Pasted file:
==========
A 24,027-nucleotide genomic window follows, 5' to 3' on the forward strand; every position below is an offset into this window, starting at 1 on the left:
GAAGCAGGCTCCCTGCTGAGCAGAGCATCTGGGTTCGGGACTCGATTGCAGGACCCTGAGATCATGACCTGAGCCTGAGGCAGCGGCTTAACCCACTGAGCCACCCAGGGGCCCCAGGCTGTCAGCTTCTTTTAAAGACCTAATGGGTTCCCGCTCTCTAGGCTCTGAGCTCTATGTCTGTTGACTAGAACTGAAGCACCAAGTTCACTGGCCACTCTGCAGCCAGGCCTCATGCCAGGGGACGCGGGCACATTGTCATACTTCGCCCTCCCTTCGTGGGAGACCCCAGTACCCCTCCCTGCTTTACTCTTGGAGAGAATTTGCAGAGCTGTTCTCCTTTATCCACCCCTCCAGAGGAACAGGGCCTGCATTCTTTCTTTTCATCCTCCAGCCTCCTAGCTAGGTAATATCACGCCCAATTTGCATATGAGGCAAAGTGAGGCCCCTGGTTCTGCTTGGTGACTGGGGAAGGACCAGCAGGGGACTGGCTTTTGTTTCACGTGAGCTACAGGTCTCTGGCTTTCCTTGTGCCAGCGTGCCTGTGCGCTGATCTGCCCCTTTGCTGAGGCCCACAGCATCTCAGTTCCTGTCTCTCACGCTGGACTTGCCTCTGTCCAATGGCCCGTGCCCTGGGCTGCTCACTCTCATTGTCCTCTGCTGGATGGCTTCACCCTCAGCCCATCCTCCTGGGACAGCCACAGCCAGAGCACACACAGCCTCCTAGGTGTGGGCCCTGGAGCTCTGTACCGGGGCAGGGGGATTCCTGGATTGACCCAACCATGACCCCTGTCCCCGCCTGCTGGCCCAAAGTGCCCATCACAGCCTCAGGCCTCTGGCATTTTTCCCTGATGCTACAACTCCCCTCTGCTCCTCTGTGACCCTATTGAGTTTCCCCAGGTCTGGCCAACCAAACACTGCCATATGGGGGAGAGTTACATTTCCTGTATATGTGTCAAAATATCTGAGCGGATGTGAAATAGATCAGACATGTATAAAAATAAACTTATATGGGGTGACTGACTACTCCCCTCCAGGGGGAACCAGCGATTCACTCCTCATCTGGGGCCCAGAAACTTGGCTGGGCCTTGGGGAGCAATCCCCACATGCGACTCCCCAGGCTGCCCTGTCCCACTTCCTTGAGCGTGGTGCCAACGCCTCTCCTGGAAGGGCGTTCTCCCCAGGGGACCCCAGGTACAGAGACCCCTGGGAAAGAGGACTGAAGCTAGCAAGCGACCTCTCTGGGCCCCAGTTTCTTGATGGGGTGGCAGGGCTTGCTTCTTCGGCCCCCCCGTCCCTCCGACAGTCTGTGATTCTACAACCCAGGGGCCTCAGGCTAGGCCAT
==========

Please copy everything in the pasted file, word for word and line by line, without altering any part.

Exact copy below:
A 24,027-nucleotide genomic window follows, 5' to 3' on the forward strand; every position below is an offset into this window, starting at 1 on the left:
GAAGCAGGCTCCCTGCTGAGCAGAGCATCTGGGTTCGGGACTCGATTGCAGGACCCTGAGATCATGACCTGAGCCTGAGGCAGCGGCTTAACCCACTGAGCCACCCAGGGGCCCCAGGCTGTCAGCTTCTTTTAAAGACCTAATGGGTTCCCGCTCTCTAGGCTCTGAGCTCTATGTCTGTTGACTAGAACTGAAGCACCAAGTTCACTGGCCACTCTGCAGCCAGGCCTCATGCCAGGGGACGCGGGCACATTGTCATACTTCGCCCTCCCTTCGTGGGAGACCCCAGTACCCCTCCCTGCTTTACTCTTGGAGAGAATTTGCAGAGCTGTTCTCCTTTATCCACCCCTCCAGAGGAACAGGGCCTGCATTCTTTCTTTTCATCCTCCAGCCTCCTAGCTAGGTAATATCACGCCCAATTTGCATATGAGGCAAAGTGAGGCCCCTGGTTCTGCTTGGTGACTGGGGAAGGACCAGCAGGGGACTGGCTTTTGTTTCACGTGAGCTACAGGTCTCTGGCTTTCCTTGTGCCAGCGTGCCTGTGCGCTGATCTGCCCCTTTGCTGAGGCCCACAGCATCTCAGTTCCTGTCTCTCACGCTGGACTTGCCTCTGTCCAATGGCCCGTGCCCTGGGCTGCTCACTCTCATTGTCCTCTGCTGGATGGCTTCACCCTCAGCCCATCCTCCTGGGACAGCCACAGCCAGAGCACACACAGCCTCCTAGGTGTGGGCCCTGGAGCTCTGTACCGGGGCAGGGGGATTCCTGGATTGACCCAACCATGACCCCTGTCCCCGCCTGCTGGCCCAAAGTGCCCATCACAGCCTCAGGCCTCTGGCATTTTTCCCTGATGCTACAACTCCCCTCTGCTCCTCTGTGACCCTATTGAGTTTCCCCAGGTCTGGCCAACCAAACACTGCCATATGGGGGAGAGTTACATTTCCTGTATATGTGTCAAAATATCTGAGCGGATGTGAAATAGATCAGACATGTATAAAAATAAACTTATATGGGGTGACTGACTACTCCCCTCCAGGGGGAACCAGCGATTCACTCCTCATCTGGGGCCCAGAAACTTGGCTGGGCCTTGGGGAGCAATCCCCACATGCGACTCCCCAGGCTGCCCTGTCCCACTTCCTTGAGCGTGGTGCCAACGCCTCTCCTGGAAGGGCGTTCTCCCCAGGGGACCCCAGGTACAGAGACCCCTGGGAAAGAGGACTGAAGCTAGCAAGCGACCTCTCTGGGCCCCAGTTTCTTGATGGGGTGGCAGGGCTTGCTTCTTCGGCCCCCCCGTCCCTCCGACAGTCTGTGATTCTACAACCCAGGGGCCTCAGGCTAGGCCAT